Juliana is well-known in the art world for her extraordinary versatility and her passion for dream-like themes. Her murals portray a magical reality in which the childish fondness for the world of illusion remains intact. Juliana's work is also recognisable for her own particular way of expressing colours, textures and forms – her hyper-realist dolls and theatrical settings are a trademark.

6-. Calle Peñita, 6

Dulk, Valencia:

The main figure here is an Atlantic puffin, a bird that lives on the cliffs of the small fishing village of Vik in southern Iceland. The artist has sought to convey the Puffin's relationship with its habitat and link it to his own adventure, as he travelled to Puerto de la Cruz across the Atlantic straight from Iceland. The mural therefore represents his travels by giving details of each of the two fishing towns as if he were a puffin who was lost on the coast of Puerto de la Cruz, since both towns are bathed in the same ocean.

7-. Calle El Lomo, 28

3ttman, France: “Los Magos” (The Magicians)

This multifaceted artist seeks to include in his work all forms of popular expression that affect his everyday life and his many travels to distant lands. He approaches today's reality from a symbolic point of view and experiments with materials as a basis for art. This particular mural shows a family of Canarian peasants as a sign of gratitude to the Island that fostered him.

8-. Calle Teobaldo Power, 28

Kob, Puerto de la Cruz:

Víctor Pacheco started painting graffiti under the pseudonym Kob in his home town, Puerto de la Cruz. During the years he devoted to street art and under the influence of his studies of sculpture and installations, Kob developed an organic abstraction of graffiti writing and expressed his artistic curiosity all over Spain. He has created quite a repertoire of surreal settings, made-up animals, plants and beings of all kinds that are in fact a mixture of different species.

9-. Calle Puerto Viejo, 17

Belin, Jaén: “La eterna juventud” (Eternal Youth)

This Andalusian artist started out in the world of graffiti and has gradually perfected his technique to become one of the most highly rated artists in his field. Belin has taken part in various shows and painting events with his hyper-realistic and impressionistic style, in different countries and cities all over the world. He is now considered one of the best hyper-realists of our time. His work is on display at a number of galleries and museums.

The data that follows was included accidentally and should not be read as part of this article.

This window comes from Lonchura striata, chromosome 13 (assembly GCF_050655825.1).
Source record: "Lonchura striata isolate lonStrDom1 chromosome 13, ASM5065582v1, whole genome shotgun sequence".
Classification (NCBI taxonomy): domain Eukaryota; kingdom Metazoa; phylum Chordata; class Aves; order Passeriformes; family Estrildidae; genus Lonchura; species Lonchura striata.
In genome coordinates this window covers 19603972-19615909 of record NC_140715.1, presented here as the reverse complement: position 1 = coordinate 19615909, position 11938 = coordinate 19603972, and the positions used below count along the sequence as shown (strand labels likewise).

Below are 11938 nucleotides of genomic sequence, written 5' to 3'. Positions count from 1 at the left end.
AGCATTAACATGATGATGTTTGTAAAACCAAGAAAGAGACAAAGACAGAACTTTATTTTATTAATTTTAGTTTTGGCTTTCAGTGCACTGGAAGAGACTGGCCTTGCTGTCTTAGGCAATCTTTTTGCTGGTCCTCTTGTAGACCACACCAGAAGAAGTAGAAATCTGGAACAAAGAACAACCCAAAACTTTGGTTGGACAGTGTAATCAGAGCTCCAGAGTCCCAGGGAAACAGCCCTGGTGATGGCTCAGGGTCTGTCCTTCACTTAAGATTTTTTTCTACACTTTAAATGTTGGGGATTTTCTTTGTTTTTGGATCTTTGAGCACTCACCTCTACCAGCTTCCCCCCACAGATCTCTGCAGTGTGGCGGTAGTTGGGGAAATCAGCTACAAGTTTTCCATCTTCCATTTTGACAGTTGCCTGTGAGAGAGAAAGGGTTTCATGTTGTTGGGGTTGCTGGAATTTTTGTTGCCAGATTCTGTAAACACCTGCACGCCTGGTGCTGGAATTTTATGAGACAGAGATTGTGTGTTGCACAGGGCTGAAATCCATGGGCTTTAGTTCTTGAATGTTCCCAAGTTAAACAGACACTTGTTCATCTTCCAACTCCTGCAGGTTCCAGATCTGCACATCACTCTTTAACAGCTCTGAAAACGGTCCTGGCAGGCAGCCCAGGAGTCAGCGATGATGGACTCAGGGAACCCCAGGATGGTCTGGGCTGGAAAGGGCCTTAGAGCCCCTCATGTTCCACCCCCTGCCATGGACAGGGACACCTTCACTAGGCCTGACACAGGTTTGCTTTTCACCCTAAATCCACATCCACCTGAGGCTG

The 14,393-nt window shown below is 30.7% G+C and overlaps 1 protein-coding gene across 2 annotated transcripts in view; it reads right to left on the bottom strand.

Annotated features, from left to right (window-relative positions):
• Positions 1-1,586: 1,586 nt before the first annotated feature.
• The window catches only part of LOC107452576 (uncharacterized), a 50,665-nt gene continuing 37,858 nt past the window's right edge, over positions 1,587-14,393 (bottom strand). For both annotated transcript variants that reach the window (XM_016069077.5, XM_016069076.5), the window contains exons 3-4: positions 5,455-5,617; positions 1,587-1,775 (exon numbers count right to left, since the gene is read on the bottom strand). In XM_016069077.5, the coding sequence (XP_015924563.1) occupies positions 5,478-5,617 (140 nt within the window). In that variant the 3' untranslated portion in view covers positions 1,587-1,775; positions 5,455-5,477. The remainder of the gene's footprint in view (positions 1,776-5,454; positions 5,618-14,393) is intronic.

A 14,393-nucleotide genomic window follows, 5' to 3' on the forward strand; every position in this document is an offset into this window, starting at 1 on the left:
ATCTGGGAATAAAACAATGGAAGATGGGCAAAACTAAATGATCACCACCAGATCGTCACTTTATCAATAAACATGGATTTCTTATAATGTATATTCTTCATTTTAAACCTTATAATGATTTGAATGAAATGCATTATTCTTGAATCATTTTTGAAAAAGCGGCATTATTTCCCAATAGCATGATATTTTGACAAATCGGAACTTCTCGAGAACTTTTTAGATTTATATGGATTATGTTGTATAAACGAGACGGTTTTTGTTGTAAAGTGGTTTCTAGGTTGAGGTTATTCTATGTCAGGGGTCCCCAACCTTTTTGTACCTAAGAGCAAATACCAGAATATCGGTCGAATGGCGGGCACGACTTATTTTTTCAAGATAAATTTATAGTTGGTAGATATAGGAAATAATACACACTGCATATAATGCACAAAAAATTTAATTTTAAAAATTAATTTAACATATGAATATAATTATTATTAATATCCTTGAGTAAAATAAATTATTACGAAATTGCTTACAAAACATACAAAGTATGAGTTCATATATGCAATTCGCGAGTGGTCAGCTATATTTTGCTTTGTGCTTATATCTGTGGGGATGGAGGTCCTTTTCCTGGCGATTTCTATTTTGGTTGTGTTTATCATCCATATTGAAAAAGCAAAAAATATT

10-. Calle Teobaldo Power, 16

Sabotaje al Montaje, Gran Canaria: “Ritual”

This work represents one of the defenders of ancient traditions such as the “goat bathing” ritual that takes place in Puerto de la Cruz. Matías Mata – who is better known as Sabotaje al Montaje – took to street art in 1990 and has been carrying out projects and taking part in national and international events since 1998. In recent years, he has been developing and experimenting with large-scale murals. Mata is actually the artistic coordinator of Puerto Street Art.

11-. Calle Teobaldo Power, 8

FEOFL!P, Lanzarote: “Navíos volátiles” (Volatile Ships)

This mural intentionally appeals to the viewer's imagination. It represents the moment when the ship is released, leaving the dreams and journeys of these anonymous boatmen adrift. The name of the nearest boat is a reference to the Guanche kingdom that Puerto de la Cruz belonged to, which is where the piece was painted: Taoro (the name of one of the nine Mencey kingdoms that pre-colonial Tenerife was comprised of).

12-. Calle El Lomo, 7

Roa, Belgium

The main characters of Roa's work are large animals in black and white, featuring painstaking detail. His art conveys a hint of irony by seeking to return its urban setting to the use it had before concrete took over, which happens so often in our cement-laden world. This mural is one of the most disquieting in Puerto Street Art. Roa has created art in the streets of cities all over Europe, the USA and New Zealand, and boasts great international acclaim.

13-. Calle Cruz Verde, 3

Liqen, Vigo: “Ánfora voladora (Flying Amphora)

Liqen ranks among the world's top ten graffiti artists and focuses his interests on human existence and life, which is seen as a mystery. His work conveys his curiosity for biology and minute creatures that have survived thousands of years of evolution. In a world dominated by globalising monetary interests, Liqen swims against the tide.